September 22, 2017
Of the 150 acres on Valensbrae Farm 55 are dedicated to the Fletcher Creek Watershed Wetlands.
One of the first local landowners to become a watershed steward, Valensbrae Farm owner, Ted Stark’s responsibility is to leave the area untouched and pristine.
He first learned of the program in the early ‘90s when two students working for the Hamilton Bay Area Restoration Committee were auditing all of the watersheds into Hamilton Harbour. Fletcher Creek which runs through the most northern edge of his property and drains into Spencer Creek in Dundas was part of the audit.
During his 30 year tenure of being a watershed steward, Ted’s noticed some changes. There was a beaver for a number of years, and but now the damn has been abandoned and the beaver family long since disappeared.
A long time bird watcher, Ted notes that outside of the finches there hasn’t been a wide array of different birds in this part of the watershed. He’s quick to add that there is a vibrant descent of woodpeckers in the area, particularly noisy in the spring.
A family of coyotes have long had a den in the foundation of the original farmhouse that is now part of the wetlands. Ted says that the coyotes have been known to venture down to his farm, but are scared away by the large, bright spotlights that are set-off by motion detectors.
There’s a wide variety of flora and fauna from high-bush cranberry, goldenrod, columbine, cedar trees, poplars and plenty of grasses, sedges and aspens that make the wetlands unique and full of life.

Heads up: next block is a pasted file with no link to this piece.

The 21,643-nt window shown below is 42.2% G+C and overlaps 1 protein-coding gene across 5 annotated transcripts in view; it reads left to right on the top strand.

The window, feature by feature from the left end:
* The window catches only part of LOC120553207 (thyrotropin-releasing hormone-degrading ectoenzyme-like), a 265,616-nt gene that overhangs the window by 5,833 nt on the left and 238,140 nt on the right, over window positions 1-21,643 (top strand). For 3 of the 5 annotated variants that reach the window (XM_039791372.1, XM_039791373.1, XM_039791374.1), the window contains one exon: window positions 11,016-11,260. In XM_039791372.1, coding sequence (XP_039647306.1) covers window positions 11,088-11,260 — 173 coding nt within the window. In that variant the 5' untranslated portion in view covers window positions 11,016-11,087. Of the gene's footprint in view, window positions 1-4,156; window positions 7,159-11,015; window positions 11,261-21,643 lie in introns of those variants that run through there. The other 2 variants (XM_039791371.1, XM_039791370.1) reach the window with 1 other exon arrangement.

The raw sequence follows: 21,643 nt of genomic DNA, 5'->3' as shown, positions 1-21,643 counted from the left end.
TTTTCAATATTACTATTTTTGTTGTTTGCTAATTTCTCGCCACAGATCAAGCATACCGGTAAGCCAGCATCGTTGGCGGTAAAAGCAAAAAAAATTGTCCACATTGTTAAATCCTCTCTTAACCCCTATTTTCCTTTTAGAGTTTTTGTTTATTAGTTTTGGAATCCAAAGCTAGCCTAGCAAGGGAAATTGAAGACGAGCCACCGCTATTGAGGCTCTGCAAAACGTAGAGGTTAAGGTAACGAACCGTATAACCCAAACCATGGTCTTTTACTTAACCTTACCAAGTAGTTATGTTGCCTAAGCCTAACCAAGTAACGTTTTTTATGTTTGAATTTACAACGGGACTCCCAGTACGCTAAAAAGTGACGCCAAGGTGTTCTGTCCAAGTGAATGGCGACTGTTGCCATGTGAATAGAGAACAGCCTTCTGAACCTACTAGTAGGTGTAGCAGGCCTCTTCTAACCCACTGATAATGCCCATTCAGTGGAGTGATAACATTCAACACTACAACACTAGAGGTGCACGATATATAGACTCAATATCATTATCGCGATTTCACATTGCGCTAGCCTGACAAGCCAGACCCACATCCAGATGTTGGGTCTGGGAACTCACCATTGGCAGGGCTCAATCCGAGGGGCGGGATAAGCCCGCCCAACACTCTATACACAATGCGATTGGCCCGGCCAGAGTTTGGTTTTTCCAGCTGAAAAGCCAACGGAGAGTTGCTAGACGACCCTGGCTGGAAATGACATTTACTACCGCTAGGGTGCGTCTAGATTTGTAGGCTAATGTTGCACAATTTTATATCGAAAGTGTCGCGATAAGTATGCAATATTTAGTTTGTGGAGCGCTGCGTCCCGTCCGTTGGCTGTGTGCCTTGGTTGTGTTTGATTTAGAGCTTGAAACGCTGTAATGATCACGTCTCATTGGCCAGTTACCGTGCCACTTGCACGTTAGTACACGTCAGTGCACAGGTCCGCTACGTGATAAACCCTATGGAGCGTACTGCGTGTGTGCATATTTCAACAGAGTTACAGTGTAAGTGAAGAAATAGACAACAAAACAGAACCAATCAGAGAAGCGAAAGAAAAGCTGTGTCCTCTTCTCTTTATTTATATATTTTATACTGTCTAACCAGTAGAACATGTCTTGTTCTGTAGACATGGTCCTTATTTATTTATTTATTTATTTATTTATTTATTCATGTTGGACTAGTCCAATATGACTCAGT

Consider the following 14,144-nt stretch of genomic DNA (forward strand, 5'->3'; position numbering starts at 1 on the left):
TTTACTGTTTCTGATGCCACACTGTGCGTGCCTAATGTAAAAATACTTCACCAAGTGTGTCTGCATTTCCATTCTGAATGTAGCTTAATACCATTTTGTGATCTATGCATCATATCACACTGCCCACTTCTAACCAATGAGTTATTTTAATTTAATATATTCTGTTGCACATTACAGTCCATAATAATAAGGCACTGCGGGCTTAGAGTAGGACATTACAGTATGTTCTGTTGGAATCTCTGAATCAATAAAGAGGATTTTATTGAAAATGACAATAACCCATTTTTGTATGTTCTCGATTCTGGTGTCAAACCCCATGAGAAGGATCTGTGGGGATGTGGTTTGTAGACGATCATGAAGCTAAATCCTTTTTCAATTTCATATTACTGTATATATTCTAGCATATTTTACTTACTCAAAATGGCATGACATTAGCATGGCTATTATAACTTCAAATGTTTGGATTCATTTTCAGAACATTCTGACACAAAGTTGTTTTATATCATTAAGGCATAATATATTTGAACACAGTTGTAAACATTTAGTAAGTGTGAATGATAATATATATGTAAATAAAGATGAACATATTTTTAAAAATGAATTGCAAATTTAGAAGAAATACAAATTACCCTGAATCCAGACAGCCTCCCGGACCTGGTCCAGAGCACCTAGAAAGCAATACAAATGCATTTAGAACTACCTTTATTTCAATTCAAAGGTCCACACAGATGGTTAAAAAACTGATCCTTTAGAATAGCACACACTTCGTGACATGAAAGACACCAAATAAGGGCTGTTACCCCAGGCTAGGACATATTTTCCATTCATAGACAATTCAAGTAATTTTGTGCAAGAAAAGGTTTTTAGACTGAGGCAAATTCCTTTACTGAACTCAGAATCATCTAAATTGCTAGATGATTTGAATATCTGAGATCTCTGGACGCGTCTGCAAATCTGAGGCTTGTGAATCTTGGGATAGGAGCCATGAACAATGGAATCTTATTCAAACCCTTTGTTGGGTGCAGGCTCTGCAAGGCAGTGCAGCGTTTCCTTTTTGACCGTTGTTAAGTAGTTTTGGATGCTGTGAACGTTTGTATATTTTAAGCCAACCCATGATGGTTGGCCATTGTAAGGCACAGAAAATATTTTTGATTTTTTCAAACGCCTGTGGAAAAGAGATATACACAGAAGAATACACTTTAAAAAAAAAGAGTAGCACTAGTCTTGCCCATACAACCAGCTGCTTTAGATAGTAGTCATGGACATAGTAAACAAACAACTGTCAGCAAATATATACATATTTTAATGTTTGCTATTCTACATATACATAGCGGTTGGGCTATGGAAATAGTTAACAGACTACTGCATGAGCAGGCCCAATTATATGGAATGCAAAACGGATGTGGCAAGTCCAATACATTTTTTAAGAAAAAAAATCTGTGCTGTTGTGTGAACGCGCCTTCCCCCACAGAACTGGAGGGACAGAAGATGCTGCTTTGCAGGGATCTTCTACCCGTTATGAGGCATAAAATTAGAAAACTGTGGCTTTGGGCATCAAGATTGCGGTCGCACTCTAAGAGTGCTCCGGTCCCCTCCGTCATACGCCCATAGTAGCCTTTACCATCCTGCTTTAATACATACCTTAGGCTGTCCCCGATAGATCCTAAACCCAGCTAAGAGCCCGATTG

For Ted, becoming a watershed steward and helping to protect the environment was a natural step. As a young boy growing up in Toronto, he used to wander the local parks and conservation areas armed with his bird books – accompanied by his dog.
Today, Ted and his dog Lacey enjoy long walks down to the Fletcher Creek Wetland. He sees maintaining that section of his property as a wetland, a small part of protecting the environment in Puslinch Township.
Fletcher Creek Ecological Preserve (Click here to visit)
In the late 70’s two long-time members of the Hamilton Naturalists’ Club, decided that the area around Fletcher’s Creek (at the headwaters of Spencer Creek Watershed) should be put into public ownership for future generations.
Working in partnership with the Hamilton Conservation Area, the club purchased the first 30 acre parcel on the north side of the railroad tracks, now part of the reserve. When the Club purchased the adjoining 30 acres, it lead to the establishment of the Puslinch Wetlands Conservation Area.
Today Fletcher Creek Ecological Preserve located on Concession Road 7 on the east side of Puslinch is 414 acres. When the abandoned quarry at the site was rehabilitated, it resulted in the creation of one of the rarest forms of wetlands in Ontario.
The Hamilton Conservation Authority owns and manages over 3,000 hectares of natural conversation areas – such as Fletcher Creek Ecological Preserve. Known as passive areas, they were acquired and protected due to their sensitive nature and the major role they play in the ecology and health of the HCA’s watershed.
Valensbrae Farm – Pasture-raised Ontario Lamb. Pre-order today for lamb meat available in November. In addition to Dorset & Shetland sheep, Valensbrae Farm has pot-bellied pigs, Red Sexlinks layers, honey bees and two llamas Ben & Jerry. A family-run operation led by Ted. Stark.
1527 Regional Road 97 | Puslinch | 905-659-7253 | [email protected]